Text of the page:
Bidding Games on Graphs : in Theory and in Practice

Dr. Suman Sadhukhan
Shibashis Guha
Tuesday, 27 Feb 2024, 16:00 to 17:00
A-201 (STCS Seminar Room)

In a two-player zero-sum graph game, the players move a token throughout the game, producing an infinite play, which determines the winner of the game. Bidding games are graph games in which in each turn, a bidding (auction) determines which player moves the token: the players have budgets, and in each turn, both players simultaneously submit the bids that do not exceed the available budgets. The higher bidder moves the token, and pays the bid to the lower bidder (called Richman bidding).
The standard solution concept of interest in bidding games are threshold budgets: the necessary and sufficient budget for winning the game.
In this survey talk, on the theoretical side, we will explore discrete bidding games, where the keyword discrete stands for the bids having a fixed granularity. We obtain membership in NP \cap coNP for solving parity bidding games with exponentially succinct representation.
This will be followed by our newly proposed application of bidding games to a decentralized synthesis problem for multi-objective decision making.
Here, synthesized policies express their scheduling urgency via bids and a bounded budget guarantees long-run fairness. Moreover, our proposed solution framework is modular, in the sense that if one objective changes, we may still combine the policy for the other objective without having the need to recompute it from scratch.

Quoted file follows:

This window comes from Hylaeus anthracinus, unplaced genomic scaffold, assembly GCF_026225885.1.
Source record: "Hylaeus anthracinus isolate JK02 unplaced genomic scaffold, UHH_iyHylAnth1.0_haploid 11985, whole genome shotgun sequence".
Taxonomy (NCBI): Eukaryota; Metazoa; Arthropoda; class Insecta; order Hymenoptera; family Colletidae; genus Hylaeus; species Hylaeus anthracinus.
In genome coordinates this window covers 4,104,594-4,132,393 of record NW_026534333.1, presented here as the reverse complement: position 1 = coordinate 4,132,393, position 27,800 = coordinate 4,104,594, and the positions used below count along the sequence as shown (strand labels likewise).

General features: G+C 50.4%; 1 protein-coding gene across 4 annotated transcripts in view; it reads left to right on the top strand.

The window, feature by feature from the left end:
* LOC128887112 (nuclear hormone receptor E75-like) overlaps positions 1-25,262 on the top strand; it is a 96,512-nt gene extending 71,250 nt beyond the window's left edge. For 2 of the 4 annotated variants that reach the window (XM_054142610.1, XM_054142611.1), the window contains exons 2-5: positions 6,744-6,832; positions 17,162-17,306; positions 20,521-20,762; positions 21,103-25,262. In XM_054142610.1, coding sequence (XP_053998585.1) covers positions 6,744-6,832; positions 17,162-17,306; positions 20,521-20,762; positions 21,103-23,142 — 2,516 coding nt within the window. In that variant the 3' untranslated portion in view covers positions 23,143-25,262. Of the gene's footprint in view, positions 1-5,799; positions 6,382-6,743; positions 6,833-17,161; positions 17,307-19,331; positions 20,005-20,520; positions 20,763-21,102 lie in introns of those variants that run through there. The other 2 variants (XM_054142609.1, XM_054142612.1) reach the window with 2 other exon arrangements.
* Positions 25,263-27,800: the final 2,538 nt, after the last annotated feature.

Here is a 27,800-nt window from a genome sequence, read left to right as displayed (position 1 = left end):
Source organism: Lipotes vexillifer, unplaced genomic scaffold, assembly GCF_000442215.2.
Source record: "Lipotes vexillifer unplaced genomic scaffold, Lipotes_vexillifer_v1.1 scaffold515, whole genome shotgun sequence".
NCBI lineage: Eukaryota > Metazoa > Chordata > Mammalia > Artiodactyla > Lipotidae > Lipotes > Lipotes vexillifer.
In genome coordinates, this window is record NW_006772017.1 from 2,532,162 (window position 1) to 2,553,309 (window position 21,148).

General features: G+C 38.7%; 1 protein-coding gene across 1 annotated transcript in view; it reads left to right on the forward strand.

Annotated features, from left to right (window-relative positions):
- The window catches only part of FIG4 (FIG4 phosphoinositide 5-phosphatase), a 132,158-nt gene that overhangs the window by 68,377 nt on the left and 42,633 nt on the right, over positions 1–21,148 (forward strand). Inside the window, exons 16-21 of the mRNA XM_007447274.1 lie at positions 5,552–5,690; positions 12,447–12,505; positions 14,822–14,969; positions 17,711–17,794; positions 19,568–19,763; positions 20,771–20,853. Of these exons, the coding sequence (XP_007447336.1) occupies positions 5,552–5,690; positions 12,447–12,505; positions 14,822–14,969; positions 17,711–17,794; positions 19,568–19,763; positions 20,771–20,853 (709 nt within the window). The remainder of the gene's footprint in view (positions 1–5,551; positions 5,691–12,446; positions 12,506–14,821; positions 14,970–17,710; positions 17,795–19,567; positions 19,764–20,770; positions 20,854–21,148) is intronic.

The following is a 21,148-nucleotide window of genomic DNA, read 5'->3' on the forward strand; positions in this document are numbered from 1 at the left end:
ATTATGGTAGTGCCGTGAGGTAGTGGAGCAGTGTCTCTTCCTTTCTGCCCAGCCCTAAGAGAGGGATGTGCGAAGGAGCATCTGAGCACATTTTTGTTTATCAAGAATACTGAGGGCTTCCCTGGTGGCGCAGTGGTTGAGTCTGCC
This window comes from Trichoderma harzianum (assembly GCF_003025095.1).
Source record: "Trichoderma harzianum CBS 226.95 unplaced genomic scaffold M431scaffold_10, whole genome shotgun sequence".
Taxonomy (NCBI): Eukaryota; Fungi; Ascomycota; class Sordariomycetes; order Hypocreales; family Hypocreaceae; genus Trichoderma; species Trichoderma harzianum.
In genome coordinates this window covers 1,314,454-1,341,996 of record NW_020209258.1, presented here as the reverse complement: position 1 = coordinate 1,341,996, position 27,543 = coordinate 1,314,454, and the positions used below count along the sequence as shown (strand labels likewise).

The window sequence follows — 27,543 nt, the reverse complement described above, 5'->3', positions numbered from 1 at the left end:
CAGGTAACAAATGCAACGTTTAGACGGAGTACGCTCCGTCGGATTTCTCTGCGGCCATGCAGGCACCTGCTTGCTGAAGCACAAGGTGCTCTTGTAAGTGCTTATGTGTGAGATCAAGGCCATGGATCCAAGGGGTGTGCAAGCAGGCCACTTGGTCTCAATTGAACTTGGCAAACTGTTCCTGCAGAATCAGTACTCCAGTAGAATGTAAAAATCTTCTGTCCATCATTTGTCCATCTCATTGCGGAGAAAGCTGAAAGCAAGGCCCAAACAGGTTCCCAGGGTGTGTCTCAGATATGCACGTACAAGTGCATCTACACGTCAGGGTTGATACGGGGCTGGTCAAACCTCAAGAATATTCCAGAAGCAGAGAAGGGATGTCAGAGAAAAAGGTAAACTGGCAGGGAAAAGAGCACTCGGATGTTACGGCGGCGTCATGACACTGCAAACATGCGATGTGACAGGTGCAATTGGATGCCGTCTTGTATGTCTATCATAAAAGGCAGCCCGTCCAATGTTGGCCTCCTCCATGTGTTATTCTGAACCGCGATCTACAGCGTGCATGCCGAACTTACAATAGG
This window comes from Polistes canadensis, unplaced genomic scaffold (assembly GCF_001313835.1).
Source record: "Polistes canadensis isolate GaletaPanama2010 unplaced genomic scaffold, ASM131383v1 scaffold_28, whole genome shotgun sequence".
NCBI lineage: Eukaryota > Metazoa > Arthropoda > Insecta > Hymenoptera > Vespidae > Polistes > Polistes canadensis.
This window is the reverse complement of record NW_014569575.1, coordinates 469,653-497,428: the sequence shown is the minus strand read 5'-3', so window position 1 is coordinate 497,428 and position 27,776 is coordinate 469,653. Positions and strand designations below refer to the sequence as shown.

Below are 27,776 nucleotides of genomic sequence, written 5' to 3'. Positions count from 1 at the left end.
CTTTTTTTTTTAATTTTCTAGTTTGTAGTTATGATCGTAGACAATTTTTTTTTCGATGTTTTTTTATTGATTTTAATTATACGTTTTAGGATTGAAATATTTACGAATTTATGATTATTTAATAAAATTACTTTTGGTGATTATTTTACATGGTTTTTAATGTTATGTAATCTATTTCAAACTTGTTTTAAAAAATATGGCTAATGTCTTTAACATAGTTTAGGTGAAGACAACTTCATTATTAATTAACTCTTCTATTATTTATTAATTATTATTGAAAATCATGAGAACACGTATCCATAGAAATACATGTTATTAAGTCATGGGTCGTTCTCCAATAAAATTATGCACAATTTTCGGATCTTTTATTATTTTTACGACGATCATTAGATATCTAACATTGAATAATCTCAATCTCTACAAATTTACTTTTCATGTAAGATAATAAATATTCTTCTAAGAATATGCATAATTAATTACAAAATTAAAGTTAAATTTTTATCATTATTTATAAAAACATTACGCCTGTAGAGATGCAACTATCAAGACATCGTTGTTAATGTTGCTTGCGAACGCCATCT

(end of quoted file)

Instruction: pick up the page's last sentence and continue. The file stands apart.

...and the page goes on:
If time permits, we will also walk through the theoretical development of poorman counter-part of discrete bidding games, which we study for the first time, where instead of handing over the winning bid to the lower bidder, the winner of a bid pays to a bank.
These works have been in collaboration with Guy Avni, Kaushik Mallik, Tobias Meggendorfer, Josef Tkadlec, and Đorđe Žikelić.

Short Bio:

Suman Sadhukhan is currently a postdoctoral researcher at the University of Haifa. He obtained his PhD in 2022 from Inria Rennes where he was advised by Nathalie Bertrand, Nicolas Markey and Ocan Sankur. He is interested in, but not restricted to, Games on Graphs, studying different game theoretic models from formal verification and reactive synthesis viewpoint. Prior to his PhD training, he was a student at Chennai Mathematical Institute where he studied Theoretical Computer Science and Mathematics.